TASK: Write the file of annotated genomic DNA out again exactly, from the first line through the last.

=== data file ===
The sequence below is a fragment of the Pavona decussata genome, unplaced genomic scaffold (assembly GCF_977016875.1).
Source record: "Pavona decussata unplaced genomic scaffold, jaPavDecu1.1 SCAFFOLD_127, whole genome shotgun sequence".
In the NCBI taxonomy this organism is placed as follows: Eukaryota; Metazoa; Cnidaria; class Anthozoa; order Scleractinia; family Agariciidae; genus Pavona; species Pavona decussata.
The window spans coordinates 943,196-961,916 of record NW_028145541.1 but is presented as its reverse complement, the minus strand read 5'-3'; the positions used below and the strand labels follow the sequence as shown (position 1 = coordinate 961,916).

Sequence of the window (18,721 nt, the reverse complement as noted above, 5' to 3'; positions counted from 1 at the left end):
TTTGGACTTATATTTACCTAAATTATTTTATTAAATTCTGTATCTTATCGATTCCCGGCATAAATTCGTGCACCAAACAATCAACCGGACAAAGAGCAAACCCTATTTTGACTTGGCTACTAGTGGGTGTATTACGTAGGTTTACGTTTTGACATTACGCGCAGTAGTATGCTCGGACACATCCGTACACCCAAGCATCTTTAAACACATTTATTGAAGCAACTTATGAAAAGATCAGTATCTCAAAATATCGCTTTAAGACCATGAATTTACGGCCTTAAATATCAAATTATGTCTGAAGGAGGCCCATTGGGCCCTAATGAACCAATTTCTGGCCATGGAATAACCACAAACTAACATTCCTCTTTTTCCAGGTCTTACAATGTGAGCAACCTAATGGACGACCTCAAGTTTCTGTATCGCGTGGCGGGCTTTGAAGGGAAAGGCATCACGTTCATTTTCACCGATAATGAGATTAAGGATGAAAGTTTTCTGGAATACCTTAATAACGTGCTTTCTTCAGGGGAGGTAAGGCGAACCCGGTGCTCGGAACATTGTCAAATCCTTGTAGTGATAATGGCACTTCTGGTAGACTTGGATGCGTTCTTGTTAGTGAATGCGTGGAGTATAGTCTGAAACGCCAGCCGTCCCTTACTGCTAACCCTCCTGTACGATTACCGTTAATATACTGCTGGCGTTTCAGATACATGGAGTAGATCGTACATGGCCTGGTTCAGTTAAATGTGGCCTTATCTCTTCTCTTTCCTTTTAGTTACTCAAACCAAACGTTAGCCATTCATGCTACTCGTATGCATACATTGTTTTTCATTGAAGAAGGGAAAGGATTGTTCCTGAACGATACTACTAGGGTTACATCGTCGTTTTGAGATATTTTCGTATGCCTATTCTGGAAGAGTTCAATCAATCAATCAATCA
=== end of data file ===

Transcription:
The sequence below is a fragment of the Pavona decussata genome, unplaced genomic scaffold (assembly GCF_977016875.1).
Source record: "Pavona decussata unplaced genomic scaffold, jaPavDecu1.1 SCAFFOLD_127, whole genome shotgun sequence".
In the NCBI taxonomy this organism is placed as follows: Eukaryota; Metazoa; Cnidaria; class Anthozoa; order Scleractinia; family Agariciidae; genus Pavona; species Pavona decussata.
The window spans coordinates 943,196-961,916 of record NW_028145541.1 but is presented as its reverse complement, the minus strand read 5'-3'; the positions used below and the strand labels follow the sequence as shown (position 1 = coordinate 961,916).

Sequence of the window (18,721 nt, the reverse complement as noted above, 5' to 3'; positions counted from 1 at the left end):
TTTGGACTTATATTTACCTAAATTATTTTATTAAATTCTGTATCTTATCGATTCCCGGCATAAATTCGTGCACCAAACAATCAACCGGACAAAGAGCAAACCCTATTTTGACTTGGCTACTAGTGGGTGTATTACGTAGGTTTACGTTTTGACATTACGCGCAGTAGTATGCTCGGACACATCCGTACACCCAAGCATCTTTAAACACATTTATTGAAGCAACTTATGAAAAGATCAGTATCTCAAAATATCGCTTTAAGACCATGAATTTACGGCCTTAAATATCAAATTATGTCTGAAGGAGGCCCATTGGGCCCTAATGAACCAATTTCTGGCCATGGAATAACCACAAACTAACATTCCTCTTTTTCCAGGTCTTACAATGTGAGCAACCTAATGGACGACCTCAAGTTTCTGTATCGCGTGGCGGGCTTTGAAGGGAAAGGCATCACGTTCATTTTCACCGATAATGAGATTAAGGATGAAAGTTTTCTGGAATACCTTAATAACGTGCTTTCTTCAGGGGAGGTAAGGCGAACCCGGTGCTCGGAACATTGTCAAATCCTTGTAGTGATAATGGCACTTCTGGTAGACTTGGATGCGTTCTTGTTAGTGAATGCGTGGAGTATAGTCTGAAACGCCAGCCGTCCCTTACTGCTAACCCTCCTGTACGATTACCGTTAATATACTGCTGGCGTTTCAGATACATGGAGTAGATCGTACATGGCCTGGTTCAGTTAAATGTGGCCTTATCTCTTCTCTTTCCTTTTAGTTACTCAAACCAAACGTTAGCCATTCATGCTACTCGTATGCATACATTGTTTTTCATTGAAGAAGGGAAAGGATTGTTCCTGAACGATACTACTAGGGTTACATCGTCGTTTTGAGATATTTTCGTATGCCTATTCTGGAAGAGTTCAATCAATCAATCAATCA